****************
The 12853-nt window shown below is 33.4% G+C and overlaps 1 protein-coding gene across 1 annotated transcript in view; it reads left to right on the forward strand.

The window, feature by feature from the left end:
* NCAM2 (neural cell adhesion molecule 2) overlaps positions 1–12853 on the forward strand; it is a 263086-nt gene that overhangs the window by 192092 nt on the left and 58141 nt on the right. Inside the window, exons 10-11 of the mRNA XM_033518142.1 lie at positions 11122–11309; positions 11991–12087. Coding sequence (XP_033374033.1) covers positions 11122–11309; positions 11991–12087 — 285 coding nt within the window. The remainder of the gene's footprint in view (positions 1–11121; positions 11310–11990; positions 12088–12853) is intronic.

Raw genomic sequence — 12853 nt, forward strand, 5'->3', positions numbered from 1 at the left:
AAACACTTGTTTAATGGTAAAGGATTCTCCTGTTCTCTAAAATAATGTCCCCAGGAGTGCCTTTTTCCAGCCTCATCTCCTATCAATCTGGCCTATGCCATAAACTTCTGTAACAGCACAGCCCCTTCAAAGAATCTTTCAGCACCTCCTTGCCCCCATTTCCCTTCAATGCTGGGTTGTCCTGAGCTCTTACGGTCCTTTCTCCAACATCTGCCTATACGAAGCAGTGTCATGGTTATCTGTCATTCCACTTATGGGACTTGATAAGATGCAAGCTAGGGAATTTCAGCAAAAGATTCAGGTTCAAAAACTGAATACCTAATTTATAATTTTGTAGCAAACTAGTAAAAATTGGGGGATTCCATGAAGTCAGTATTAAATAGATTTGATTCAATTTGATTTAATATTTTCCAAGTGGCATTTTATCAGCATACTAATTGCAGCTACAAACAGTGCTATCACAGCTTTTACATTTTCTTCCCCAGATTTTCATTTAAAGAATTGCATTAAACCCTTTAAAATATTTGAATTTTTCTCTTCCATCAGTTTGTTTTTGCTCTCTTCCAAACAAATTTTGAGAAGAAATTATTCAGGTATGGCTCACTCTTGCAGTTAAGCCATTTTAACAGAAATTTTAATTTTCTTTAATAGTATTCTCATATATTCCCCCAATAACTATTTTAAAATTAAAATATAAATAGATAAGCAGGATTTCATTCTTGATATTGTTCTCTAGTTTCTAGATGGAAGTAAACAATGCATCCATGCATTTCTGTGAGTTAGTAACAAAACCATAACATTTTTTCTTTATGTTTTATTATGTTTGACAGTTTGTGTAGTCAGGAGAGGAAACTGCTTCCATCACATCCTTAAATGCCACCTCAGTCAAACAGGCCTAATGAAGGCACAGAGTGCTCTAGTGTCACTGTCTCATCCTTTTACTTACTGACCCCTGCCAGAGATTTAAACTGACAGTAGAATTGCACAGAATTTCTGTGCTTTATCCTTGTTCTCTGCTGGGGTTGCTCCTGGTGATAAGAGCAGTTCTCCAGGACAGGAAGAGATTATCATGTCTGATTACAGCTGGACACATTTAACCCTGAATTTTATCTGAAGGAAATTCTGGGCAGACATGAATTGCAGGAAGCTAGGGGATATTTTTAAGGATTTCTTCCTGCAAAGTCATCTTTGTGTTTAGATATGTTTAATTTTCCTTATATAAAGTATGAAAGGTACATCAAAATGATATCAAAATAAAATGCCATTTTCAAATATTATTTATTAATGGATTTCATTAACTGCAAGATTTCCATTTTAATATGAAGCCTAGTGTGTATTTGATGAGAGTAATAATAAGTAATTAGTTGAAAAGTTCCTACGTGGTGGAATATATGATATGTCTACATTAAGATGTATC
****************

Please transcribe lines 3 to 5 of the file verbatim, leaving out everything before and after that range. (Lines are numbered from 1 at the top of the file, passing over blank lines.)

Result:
* NCAM2 (neural cell adhesion molecule 2) overlaps positions 1–12853 on the forward strand; it is a 263086-nt gene that overhangs the window by 192092 nt on the left and 58141 nt on the right. Inside the window, exons 10-11 of the mRNA XM_033518142.1 lie at positions 11122–11309; positions 11991–12087. Coding sequence (XP_033374033.1) covers positions 11122–11309; positions 11991–12087 — 285 coding nt within the window. The remainder of the gene's footprint in view (positions 1–11121; positions 11310–11990; positions 12088–12853) is intronic.

Raw genomic sequence — 12853 nt, forward strand, 5'->3', positions numbered from 1 at the left:
AAACACTTGTTTAATGGTAAAGGATTCTCCTGTTCTCTAAAATAATGTCCCCAGGAGTGCCTTTTTCCAGCCTCATCTCCTATCAATCTGGCCTATGCCATAAACTTCTGTAACAGCACAGCCCCTTCAAAGAATCTTTCAGCACCTCCTTGCCCCCATTTCCCTTCAATGCTGGGTTGTCCTGAGCTCTTACGGTCCTTTCTCCAACATCTGCCTATACGAAGCAGTGTCATGGTTATCTGTCATTCCACTTATGGGACTTGATAAGATGCAAGCTAGGGAATTTCAGCAAAAGATTCAGGTTCAAAAACTGAATACCTAATTTATAATTTTGTAGCAAACTAGTAAAAATTGGGGGATTCCATGAAGTCAGTATTAAATAGATTTGATTCAATTTGATTTAATATTTTCCAAGTGGCATTTTATCAGCATACTAATTGCAGCTACAAACAGTGCTATCACAGCTTTTACATTTTCTTCCCCAGATTTTCATTTAAAGAATTGCATTAAACCCTTTAAAATATTTGAATTTTTCTCTTCCATCAGTTTGTTTTTGCTCTCTTCCAAACAAATTTTGAGAAGAAATTATTCAGGTATGGCTCACTCTTGCAGTTAAGCCATTTTAACAGAAATTTTAATTTTCTTTAATAGTATTCTCATATATTCCCCCAATAACTATTTTAAAATTAAAATATAAATAGATAAGCAGGATTTCATTCTTGATATTGTTCTCTAGTTTCTAGATGGAAGTAAACAATGCATCCATGCATTTCTGTGAGTTAGTAACAAAACCATAACATTTTTTCTTTATGTTTTATTATGTTTGACAGTTTGTGTAGTCAGGAGAGGAAACTGCTTCCATCACATCCTTAAATGCCACCTCAGTCAAACAGGCCTAATGAAGGCACAGAGTGCTCTAGTGTCACTGTCTCATCCTTTTACTTACTGACCCCTGCCAGAGATTTAAACTGACAGTAGAATTGCACAGAATTTCTGTGCTTTATCCTTGTTCTCTGCTGGGGTTGCTCCTGGTGATAAGAGCAGTTCTCCAGGACAGGAAGAGATTATCATGTCTGATTACAGCTGGACACATTTAACCCTGAATTTTATCTGAAGGAAATTCTGGGCAGACATGAATTGCAGGAAGCTAGGGGATATTTTTAAGGATTTCTTCCTGCAAAGTCATCTTTGTGTTTAGATATGTTTAATTTTCCTTATATAAAGTATGAAAGGTACATCAAAATGATATCAAAATAAAATGCCATTTTCAAATATTATTTATTAATGGATTTCATTAACTGCAAGATTTCCATTTTAATATGAAGCCTAGTGTGTATTTGATGAGAGTAATAATAAGTAATTAGTTGAAAAGTTCCTACGTGGTGGAATATATGATATGTCTACATTAAGATGTATC